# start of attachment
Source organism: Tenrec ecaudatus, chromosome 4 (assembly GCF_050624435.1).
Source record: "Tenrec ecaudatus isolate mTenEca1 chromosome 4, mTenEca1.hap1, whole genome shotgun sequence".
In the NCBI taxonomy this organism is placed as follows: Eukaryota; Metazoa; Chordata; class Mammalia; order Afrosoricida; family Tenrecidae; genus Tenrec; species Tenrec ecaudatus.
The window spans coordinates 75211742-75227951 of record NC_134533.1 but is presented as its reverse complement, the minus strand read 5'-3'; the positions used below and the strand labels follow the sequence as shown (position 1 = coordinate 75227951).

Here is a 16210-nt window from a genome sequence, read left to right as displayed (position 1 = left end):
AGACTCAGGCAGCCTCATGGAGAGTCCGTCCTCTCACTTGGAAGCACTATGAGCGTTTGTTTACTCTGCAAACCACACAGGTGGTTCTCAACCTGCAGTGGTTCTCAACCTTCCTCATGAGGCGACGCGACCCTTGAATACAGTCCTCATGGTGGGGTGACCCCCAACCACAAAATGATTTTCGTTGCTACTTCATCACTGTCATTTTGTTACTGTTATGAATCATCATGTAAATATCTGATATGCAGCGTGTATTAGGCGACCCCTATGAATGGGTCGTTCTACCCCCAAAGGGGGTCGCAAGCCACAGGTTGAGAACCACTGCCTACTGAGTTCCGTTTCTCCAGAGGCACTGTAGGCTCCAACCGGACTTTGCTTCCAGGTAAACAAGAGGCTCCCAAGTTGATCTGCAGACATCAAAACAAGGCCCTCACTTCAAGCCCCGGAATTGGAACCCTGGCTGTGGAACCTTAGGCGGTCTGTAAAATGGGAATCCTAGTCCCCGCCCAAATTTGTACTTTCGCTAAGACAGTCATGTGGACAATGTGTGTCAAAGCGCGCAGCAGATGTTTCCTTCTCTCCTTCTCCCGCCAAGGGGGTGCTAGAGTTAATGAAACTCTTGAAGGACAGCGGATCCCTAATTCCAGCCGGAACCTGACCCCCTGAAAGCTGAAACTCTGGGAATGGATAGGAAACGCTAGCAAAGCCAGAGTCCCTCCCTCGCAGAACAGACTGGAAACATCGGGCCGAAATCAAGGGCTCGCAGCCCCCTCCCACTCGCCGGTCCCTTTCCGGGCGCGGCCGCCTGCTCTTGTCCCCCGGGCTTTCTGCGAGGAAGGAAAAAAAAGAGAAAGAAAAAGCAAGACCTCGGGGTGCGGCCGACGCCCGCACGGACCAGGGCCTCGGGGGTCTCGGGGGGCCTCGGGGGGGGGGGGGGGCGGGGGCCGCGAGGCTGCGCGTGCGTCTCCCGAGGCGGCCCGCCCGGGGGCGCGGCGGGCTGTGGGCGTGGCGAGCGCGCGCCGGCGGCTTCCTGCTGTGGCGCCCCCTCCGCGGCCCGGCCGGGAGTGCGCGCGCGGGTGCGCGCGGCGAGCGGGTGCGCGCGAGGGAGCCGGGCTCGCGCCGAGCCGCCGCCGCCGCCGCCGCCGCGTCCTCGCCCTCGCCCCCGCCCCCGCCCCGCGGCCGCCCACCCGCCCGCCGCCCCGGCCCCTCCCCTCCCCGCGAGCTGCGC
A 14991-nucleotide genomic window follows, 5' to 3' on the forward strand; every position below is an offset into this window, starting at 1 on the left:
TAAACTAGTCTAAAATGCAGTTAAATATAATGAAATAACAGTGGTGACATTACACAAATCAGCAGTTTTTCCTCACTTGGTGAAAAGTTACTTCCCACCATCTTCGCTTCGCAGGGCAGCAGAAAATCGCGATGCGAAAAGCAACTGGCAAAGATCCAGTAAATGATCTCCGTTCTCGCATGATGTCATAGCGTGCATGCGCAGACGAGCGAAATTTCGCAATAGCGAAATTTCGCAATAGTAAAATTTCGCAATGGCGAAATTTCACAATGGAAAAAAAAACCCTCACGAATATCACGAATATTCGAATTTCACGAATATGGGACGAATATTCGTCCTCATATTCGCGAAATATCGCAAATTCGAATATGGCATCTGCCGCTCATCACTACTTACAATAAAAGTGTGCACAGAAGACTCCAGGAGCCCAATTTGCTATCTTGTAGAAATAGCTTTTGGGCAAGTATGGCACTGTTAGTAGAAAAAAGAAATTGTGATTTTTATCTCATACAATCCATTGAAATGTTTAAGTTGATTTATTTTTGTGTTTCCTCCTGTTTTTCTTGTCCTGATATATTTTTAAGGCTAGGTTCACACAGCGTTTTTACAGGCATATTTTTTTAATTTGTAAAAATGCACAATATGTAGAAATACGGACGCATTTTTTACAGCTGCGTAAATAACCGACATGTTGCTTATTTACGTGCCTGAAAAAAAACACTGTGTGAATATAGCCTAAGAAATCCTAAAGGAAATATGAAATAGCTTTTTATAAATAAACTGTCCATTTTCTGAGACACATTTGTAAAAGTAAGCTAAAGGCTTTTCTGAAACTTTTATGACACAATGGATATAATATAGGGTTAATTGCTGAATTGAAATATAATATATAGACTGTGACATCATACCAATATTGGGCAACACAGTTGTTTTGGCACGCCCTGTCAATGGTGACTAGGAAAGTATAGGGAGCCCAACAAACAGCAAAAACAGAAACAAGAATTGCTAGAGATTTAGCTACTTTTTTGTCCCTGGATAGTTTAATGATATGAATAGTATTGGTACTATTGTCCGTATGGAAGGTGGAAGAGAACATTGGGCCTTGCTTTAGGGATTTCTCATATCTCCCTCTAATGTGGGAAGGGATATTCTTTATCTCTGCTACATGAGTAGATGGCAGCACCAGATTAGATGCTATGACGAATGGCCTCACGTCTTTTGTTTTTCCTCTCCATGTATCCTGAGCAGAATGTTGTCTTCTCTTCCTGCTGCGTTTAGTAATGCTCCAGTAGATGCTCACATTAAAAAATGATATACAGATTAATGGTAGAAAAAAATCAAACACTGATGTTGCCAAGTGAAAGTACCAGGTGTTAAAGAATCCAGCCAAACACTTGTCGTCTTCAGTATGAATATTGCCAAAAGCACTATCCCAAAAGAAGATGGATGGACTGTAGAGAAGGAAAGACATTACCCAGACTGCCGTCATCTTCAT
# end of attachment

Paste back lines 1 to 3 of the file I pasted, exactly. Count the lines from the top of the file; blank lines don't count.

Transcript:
Source organism: Tenrec ecaudatus, chromosome 4 (assembly GCF_050624435.1).
Source record: "Tenrec ecaudatus isolate mTenEca1 chromosome 4, mTenEca1.hap1, whole genome shotgun sequence".
In the NCBI taxonomy this organism is placed as follows: Eukaryota; Metazoa; Chordata; class Mammalia; order Afrosoricida; family Tenrecidae; genus Tenrec; species Tenrec ecaudatus.